As Americans were waking up for their Black Friday rituals, they were greeted with the news that a new mutation of the Covid-19 virus has appeared and been sequenced — after it caught an international flight to Hong Kong. And two of the leading Covid-19 vaccine developers promised delivery of a new vaccine “within 100 days” if necessary while a third spelled out its 3-prong strategy hours later.

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Thanks­giv­ing edi­tion: Top 15 End­points sto­ries of 2021; Can you name that vac­cine?; Mer­ck­'s Covid an­tivi­ral dis­ap­points; FDA nom­i­nee's in­dus­try ties; and more

Welcome back to Endpoints Weekly, your review of the week’s top biopharma headlines. Want this in your inbox every Saturday morning? Current Endpoints readers can visit their reader profile to add Endpoints Weekly. New to Endpoints? Sign up here.

Happy Thanksgiving to all those who are celebrating it — although, if we are being honest, this week’s abbreviated edition is really for those who are not. Wherever you’re tuning in from, we appreciate your support, hope you find this recap helpful and we wish you a wonderful weekend.

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Troy Wilson, Kura CEO

UP­DAT­ED: FDA hits the red light on an ear­ly-stage AML study af­ter a pa­tient dies

The FDA has slapped a clinical hold on the early-stage program for one of Kura Oncology’s cancer drugs following a patient’s death in a clinical trial.

The biotech $KURA reported early Wednesday that the Phase Ib study of KO-539 for acute myeloid leukemia would be halted, suspending enrollment, while researchers and the FDA probed the death. Patients already on the drug can continue taking it.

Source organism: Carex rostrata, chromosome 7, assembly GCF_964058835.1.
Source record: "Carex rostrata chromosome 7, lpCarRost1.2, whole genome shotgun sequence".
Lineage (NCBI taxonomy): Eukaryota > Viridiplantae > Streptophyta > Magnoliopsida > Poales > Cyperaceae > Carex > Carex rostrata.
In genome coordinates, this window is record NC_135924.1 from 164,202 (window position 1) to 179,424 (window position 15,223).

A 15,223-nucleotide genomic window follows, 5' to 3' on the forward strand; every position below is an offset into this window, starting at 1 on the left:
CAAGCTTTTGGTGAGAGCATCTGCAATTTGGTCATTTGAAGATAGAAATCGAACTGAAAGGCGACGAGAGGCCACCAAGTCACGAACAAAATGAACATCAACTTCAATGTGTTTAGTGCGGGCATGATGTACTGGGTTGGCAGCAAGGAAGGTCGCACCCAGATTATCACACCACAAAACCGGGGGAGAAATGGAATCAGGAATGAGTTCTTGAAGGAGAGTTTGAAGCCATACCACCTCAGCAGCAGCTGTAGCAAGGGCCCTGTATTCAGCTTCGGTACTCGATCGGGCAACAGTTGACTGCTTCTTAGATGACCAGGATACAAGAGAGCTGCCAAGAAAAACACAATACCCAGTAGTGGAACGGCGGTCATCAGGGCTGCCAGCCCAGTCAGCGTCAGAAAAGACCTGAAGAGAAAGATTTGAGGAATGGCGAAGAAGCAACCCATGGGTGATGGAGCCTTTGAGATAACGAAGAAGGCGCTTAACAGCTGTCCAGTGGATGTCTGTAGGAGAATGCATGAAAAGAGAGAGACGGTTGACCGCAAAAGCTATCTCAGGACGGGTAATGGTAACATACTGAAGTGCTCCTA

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What were End­points read­ers tun­ing in­to this year? Here’s a look at our 15 most pop­u­lar re­ports of the year (so far)

At the beginning of this year, I laid out a basic objective for Endpoints News as we headed to our 5th anniversary. We’ve long been doing a fine job covering the breaking news in R&D — if I do say so myself — but we needed to expand our horizons on industry coverage, increase the staff and go much, much deeper when the stories demanded it.

In a phrase: broader and deeper.

It’s safe to say, based on our daily web traffic, that you all seemed to like this idea. We’ve doubled the staff — thanks to a growing group of paid subscribers — ramped up the daily report and now publish a regular slate of in-depth articles. And traffic — those clicks you always read about — have gone up in volume too. Monthly sessions are up 43%, to close to 1.5 million. Unique readers are up 63%, to 874,480 in October, after setting a record of close to a million the month before. Page views are running at 3 million-plus a month. And the overall number of subscribers has surged to 124,000.

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Mar­ket­ingRx roundup: Am­gen, Lil­ly, Bio­haven mi­graine brand re­call low, study says; No­var­tis looks to re­make drug launch mod­el